By Jim Schutze
By Rachel Watts
By Lauren Drewes Daniels
By Anna Merlan
By Lee Escobedo
By Eric Nicholson
On a mid-February afternoon in 1995, the nine members of the Dallas Independent School District board were holding a work session, one of their regular informal gatherings to hash out the particulars of pending business.
Among other things that day, the board faced the question of establishing permanent committees--small groups of board members who would meet regularly to focus attention on specific troubles of the 142,000-student public school system, which is plagued by test scores ranking far below the national average.
Setting up committees might seem like an arcane question of bureaucratic structure. But for the three African-American board members, the proposal cut to the heart of the most vexing issue facing the district: the distribution of power.
The district was then, and remains, fractured along racial lines--its student body is virtually all black and Hispanic, but its governing board has always had a white majority. Black community leaders in Dallas have for years chafed at the perceived unwillingness of whites to share power.
Hollis Brashear, the African-American board vice president, was advocating committees as a way for minority board members to get some sort of grip on the levers of DISD governance. Increasing the voice of minority members would help balance the power of white board members, including then-board president Sandy Kress.
Kress, a corporate lawyer and former county Democratic Party chairman who had been elected two years earlier as a reformer, disliked the idea. He argued that committees would spawn too much micromanagement of the district's day-to-day affairs. DISD had abolished a similar committee system several years earlier, after the district found itself in trouble with the Texas Education Agency because board members meddled beyond their prescribed powers.
Brashear, an engineer who had been elected at the same time as Kress, and the two other black members were pressuring Kress, insisting that new committees were needed.
The black members thought they were getting closer to their goal that February day, when the topic of committees was due up at the work session.
But at the meeting, Brashear and others began to get suspicious.
A committee on committees--which Kress had reluctantly appointed to draw up proposals for a new system--was supposed to report to the full board that day. When the committee on committees met one week before, its four members had agreed on a seven-page plan calling for four committees concentrating on business, education, personnel, and community affairs. Kress would appoint the members. Part of the plan specified that the committees would meet on different days of the month, so that all board members would have the opportunity to drop in and monitor the proceedings.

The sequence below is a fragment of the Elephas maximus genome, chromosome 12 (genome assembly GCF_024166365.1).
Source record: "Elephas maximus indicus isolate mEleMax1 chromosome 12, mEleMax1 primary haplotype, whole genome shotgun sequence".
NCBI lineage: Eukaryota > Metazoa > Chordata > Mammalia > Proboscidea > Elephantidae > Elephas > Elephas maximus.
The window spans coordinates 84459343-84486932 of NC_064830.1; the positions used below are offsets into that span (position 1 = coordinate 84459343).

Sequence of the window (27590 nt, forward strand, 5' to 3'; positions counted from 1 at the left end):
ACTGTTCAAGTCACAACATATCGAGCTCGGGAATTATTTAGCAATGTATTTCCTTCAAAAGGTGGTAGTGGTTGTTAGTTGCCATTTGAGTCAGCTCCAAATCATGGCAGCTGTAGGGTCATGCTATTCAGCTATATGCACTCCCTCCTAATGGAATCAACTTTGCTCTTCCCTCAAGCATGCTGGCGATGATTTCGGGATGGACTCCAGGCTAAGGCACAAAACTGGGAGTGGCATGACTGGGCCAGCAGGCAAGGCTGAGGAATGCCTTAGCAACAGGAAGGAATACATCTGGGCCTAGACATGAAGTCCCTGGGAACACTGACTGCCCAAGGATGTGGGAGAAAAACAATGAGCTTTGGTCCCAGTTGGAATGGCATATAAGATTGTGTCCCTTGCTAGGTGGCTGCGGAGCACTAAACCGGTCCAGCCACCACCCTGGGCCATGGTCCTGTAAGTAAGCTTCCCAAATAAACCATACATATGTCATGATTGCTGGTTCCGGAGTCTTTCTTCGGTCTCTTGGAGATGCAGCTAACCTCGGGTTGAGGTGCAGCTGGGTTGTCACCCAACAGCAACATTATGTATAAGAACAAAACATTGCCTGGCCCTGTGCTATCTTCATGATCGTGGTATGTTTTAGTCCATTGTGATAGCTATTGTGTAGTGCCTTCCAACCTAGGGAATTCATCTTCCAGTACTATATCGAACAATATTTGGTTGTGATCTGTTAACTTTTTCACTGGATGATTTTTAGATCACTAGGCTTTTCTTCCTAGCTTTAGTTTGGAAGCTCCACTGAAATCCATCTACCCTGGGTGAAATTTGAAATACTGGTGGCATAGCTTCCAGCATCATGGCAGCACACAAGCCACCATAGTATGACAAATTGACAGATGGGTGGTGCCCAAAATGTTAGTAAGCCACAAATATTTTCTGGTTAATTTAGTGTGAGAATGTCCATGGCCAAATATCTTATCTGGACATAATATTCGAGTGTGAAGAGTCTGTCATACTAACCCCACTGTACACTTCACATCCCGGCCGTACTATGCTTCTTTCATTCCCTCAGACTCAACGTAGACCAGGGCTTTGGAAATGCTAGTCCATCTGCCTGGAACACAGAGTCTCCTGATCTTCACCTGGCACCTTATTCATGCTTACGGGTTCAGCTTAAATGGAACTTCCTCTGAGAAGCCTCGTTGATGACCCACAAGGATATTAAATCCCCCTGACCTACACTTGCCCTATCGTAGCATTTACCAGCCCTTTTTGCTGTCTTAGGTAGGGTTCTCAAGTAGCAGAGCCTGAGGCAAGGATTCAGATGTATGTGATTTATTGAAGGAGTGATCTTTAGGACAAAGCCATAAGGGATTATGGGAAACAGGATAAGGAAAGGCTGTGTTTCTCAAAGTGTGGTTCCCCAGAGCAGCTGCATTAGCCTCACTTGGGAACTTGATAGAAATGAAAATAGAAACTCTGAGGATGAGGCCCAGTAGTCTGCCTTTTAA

But something had happened in the ensuing week. Suddenly, at the work session, board member Dan Peavy trotted out his own plan, under which the committees would all meet at the same time on the same day of each month.
Other board members regarded Peavy as perhaps Kress' biggest backer on the board, and like Kress, Peavy had initially opposed the committee system.
Suddenly, here was Peavy embracing the committee proposal, but suggesting it be done in a way that would effectively prevent board members from attending all committee meetings if they wished to do so.
Brashear knew something had happened, but he couldn't quite figure out what. "Mr. Peavy had a change following the [previous week's] meeting as it relates to the schedule, but he is [not] in favor of committees," Brashear told the board, according to minutes of the February meeting.
Rene Castilla, another board member at the time, also noticed something funny about Peavy's sudden change of plans. Castilla was one of the four committee on committees members who had cut the deal one week earlier. "Something had happened in the interim," Castilla recalls now. "Something had transpired."
The question of what "transpired" may now be referred to the U.S. Department of Justice for a possible criminal investigation into civil rights violations by Kress, Peavy, and the DISD board, the Dallas Observer has learned.
At the heart of the possible investigation are the notorious Peavy Tapes, surreptitious recordings made of telephone conversations involving Dan Peavy, board president Sandy Kress, and other school officials.
The tapes have already produced a firestorm in Dallas' political and media circles. Recorded by a neighbor of Peavy's who was involved in a dispute with the school board member, the tapes contain hours of conversations on myriad subjects ranging from board policy to Peavy's family business.
A snippet of one tape--which was mailed anonymously to school board members and read publicly at a board meeting--captured Peavy using salty language and racial slurs, and ultimately forced him to resign from the board.
Since the tapes' existence became known, political junkies and school board watchers have been gripped with speculation about what else they contain. Many expected the answers to be revealed when Peavy was tried late last year on federal bribery charges, but the tapes were never played in court. Peavy was acquitted of the charges.
The contents have remained secret amid questions about whether illegally intercepted conversations can be used by prosecutors or reported by journalists. (Similar questions arose recently involving House Speaker Newt Gingrich, after a Florida couple gave the House ethics committee a surreptitiously recorded tape of Gingrich discussing strategies to minimize the political fallout from his admitted ethics violations.)
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